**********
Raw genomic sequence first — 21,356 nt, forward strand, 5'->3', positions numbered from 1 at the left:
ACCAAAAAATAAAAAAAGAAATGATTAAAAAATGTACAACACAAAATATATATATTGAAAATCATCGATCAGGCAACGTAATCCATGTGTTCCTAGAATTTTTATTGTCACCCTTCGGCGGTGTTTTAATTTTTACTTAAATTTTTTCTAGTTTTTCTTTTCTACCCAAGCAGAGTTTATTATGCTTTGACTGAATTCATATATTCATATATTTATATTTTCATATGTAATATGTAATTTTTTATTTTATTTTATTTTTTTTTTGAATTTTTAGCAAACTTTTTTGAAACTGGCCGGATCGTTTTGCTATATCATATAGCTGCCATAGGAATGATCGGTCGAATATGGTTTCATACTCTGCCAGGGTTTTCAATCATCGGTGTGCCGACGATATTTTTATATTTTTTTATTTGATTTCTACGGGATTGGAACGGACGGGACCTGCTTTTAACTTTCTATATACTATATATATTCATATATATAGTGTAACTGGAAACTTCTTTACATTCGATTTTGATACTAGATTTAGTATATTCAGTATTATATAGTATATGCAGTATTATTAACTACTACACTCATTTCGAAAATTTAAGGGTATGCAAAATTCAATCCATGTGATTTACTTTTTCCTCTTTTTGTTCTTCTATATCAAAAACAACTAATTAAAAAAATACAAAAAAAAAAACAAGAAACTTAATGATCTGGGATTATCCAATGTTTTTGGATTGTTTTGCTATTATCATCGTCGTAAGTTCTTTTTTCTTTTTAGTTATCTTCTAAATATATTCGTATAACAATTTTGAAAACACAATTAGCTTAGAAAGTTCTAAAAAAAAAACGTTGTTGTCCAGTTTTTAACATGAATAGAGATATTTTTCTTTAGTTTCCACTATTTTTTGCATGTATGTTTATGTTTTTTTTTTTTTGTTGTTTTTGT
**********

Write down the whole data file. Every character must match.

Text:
Raw genomic sequence first — 21,356 nt, forward strand, 5'->3', positions numbered from 1 at the left:
ACCAAAAAATAAAAAAAGAAATGATTAAAAAATGTACAACACAAAATATATATATTGAAAATCATCGATCAGGCAACGTAATCCATGTGTTCCTAGAATTTTTATTGTCACCCTTCGGCGGTGTTTTAATTTTTACTTAAATTTTTTCTAGTTTTTCTTTTCTACCCAAGCAGAGTTTATTATGCTTTGACTGAATTCATATATTCATATATTTATATTTTCATATGTAATATGTAATTTTTTATTTTATTTTATTTTTTTTTTGAATTTTTAGCAAACTTTTTTGAAACTGGCCGGATCGTTTTGCTATATCATATAGCTGCCATAGGAATGATCGGTCGAATATGGTTTCATACTCTGCCAGGGTTTTCAATCATCGGTGTGCCGACGATATTTTTATATTTTTTTATTTGATTTCTACGGGATTGGAACGGACGGGACCTGCTTTTAACTTTCTATATACTATATATATTCATATATATAGTGTAACTGGAAACTTCTTTACATTCGATTTTGATACTAGATTTAGTATATTCAGTATTATATAGTATATGCAGTATTATTAACTACTACACTCATTTCGAAAATTTAAGGGTATGCAAAATTCAATCCATGTGATTTACTTTTTCCTCTTTTTGTTCTTCTATATCAAAAACAACTAATTAAAAAAATACAAAAAAAAAAACAAGAAACTTAATGATCTGGGATTATCCAATGTTTTTGGATTGTTTTGCTATTATCATCGTCGTAAGTTCTTTTTTCTTTTTAGTTATCTTCTAAATATATTCGTATAACAATTTTGAAAACACAATTAGCTTAGAAAGTTCTAAAAAAAAAACGTTGTTGTCCAGTTTTTAACATGAATAGAGATATTTTTCTTTAGTTTCCACTATTTTTTGCATGTATGTTTATGTTTTTTTTTTTTTGTTGTTTTTGT